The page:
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Anxiety, Sensory Integration and Working Memory

Neurodevelopment and dyslexia

Anxiety disorders are the most common of all child and adolescent mental health disorders. It is estimated that approximately 10 percent of children aged 13–18 have a diagnosable anxiety disorder.

This talk is going to focus on identifying and responding to childhood anxiety. It with try to make sense of children’s anxieties and fears from a developmental framework and explore its various manifestations as well as some ideas for intervention will be elucidated. Further exploring the relationship between working memory and anxiety, how both working memory and anxiety can affect children with reading difficulties and then discuss practical ways of supporting working memory and anxiety in children, in the classroom context. And lastly focus on the influence a child’s sensory system has on anxiety and the emotional well-being of the learner in the classroom.

SACE allocates 5 points
Bellavista SHARE is a SACE Provider: 11363
**Content will be available to view for 60 days from the date of purchase.

Speakers: Natalie Solomon, Roseen Ress and Debbie Catto

Natalie Solomon is a clinical psychologist. She has been in remedial school settings and private practice for the last 16 years. Her clinical experience includes working with children, adolescents and parents.

She has a particular interest in attachment theory, trauma and interpersonal neurobiology.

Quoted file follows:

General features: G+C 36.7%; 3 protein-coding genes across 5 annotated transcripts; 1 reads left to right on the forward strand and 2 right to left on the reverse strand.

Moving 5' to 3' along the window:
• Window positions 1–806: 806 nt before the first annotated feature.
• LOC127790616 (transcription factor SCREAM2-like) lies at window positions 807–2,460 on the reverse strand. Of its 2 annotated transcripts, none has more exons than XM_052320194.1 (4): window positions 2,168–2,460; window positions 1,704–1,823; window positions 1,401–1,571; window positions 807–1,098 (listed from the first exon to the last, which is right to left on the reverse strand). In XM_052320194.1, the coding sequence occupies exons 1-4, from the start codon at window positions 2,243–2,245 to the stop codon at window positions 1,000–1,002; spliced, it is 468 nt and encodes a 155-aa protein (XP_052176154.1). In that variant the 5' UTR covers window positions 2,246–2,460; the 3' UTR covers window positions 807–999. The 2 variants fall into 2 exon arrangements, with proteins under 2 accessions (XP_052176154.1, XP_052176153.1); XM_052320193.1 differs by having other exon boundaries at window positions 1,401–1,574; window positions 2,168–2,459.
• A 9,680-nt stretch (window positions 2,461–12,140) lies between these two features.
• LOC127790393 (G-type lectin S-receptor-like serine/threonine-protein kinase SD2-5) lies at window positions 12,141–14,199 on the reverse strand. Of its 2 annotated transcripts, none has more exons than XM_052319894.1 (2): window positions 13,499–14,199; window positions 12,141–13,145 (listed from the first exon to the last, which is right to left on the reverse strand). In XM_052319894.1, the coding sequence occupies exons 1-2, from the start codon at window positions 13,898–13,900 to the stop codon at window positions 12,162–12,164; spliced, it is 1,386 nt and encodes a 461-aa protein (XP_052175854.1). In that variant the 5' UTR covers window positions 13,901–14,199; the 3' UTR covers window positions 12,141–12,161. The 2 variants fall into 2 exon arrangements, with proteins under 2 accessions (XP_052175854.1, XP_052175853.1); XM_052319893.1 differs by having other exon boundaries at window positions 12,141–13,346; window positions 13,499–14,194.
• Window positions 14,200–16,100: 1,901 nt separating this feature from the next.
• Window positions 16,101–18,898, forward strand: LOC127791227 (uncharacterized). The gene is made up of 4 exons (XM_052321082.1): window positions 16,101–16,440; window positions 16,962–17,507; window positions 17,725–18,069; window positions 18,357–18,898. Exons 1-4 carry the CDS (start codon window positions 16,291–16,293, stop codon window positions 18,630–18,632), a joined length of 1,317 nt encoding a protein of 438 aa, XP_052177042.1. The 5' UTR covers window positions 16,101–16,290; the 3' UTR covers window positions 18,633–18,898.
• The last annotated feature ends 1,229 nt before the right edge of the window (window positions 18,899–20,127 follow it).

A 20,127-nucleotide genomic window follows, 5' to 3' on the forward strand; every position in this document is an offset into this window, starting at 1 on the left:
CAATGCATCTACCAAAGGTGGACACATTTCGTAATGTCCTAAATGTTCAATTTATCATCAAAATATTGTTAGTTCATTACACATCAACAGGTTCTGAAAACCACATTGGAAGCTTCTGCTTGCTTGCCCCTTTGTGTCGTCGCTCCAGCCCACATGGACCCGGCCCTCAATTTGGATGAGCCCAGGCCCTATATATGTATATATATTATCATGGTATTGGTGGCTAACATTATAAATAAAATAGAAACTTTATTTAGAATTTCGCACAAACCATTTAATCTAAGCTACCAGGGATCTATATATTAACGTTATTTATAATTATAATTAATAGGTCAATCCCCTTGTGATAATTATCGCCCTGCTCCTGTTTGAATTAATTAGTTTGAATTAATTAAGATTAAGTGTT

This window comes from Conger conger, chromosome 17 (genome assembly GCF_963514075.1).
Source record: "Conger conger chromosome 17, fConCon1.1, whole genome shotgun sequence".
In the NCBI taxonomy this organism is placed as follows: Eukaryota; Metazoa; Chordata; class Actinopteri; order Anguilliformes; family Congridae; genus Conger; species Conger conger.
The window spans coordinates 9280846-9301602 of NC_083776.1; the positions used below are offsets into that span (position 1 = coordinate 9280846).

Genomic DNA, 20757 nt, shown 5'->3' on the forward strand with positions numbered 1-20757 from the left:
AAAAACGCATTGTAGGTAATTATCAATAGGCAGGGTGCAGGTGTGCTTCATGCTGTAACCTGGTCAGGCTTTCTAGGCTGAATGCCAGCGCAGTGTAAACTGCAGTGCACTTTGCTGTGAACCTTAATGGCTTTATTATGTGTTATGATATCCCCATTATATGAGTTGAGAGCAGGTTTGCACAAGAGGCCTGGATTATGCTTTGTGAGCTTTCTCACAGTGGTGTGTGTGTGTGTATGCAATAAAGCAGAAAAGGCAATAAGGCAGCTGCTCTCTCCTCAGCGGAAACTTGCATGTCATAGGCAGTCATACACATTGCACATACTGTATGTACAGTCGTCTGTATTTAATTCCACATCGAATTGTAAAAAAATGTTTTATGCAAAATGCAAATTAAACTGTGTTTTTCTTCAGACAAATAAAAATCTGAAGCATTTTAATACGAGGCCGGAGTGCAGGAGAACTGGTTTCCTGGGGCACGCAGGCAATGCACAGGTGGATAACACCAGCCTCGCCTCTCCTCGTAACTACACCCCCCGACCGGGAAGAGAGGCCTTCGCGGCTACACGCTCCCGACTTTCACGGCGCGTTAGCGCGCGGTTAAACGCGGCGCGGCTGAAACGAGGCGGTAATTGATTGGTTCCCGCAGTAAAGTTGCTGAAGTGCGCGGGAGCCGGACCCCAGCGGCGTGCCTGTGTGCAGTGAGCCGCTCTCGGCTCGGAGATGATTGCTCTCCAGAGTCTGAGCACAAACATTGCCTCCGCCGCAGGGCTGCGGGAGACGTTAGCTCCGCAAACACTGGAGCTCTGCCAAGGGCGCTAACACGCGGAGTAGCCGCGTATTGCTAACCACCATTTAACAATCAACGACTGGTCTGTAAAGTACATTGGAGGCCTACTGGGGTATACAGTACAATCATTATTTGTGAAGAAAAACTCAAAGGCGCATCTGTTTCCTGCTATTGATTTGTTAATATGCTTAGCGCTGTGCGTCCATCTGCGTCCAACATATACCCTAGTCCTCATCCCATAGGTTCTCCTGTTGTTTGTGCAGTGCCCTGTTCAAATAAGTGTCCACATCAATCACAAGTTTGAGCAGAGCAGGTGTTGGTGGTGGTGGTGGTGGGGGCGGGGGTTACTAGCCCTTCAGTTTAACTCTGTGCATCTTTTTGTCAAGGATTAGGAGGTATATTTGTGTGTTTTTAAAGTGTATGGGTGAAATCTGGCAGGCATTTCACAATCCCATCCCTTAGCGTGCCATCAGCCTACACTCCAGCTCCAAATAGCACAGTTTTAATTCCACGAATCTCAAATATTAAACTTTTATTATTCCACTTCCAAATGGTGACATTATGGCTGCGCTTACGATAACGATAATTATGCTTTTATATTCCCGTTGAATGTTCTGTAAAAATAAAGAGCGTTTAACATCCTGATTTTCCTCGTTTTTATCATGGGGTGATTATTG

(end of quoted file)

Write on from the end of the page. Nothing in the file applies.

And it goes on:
Debbie Catto is both a supervising and assessing psychologist for Bellavista S.E.E.K.

She is also an Educational Psychologist in private practice with experience in assessment, play therapy and literacy support to children identified as having dyslexia.

Roseen Ress is a mother of four and a qualified Occupational Therapist with fifteen years of experience in the fields of psychiatry and remedial education.

She has been connected to Bellavista School since 2010. Her role in Bellavista has increased over the years and now extends into the school therapy setting, SEEK assessment unit, and SHARE training unit.

She strongly values the multidisciplinary team approach and partnering with parents, caregivers, and teachers to ensure carryover of therapy aims and strategies to ensure the maximum function and achievement of potential for every child.

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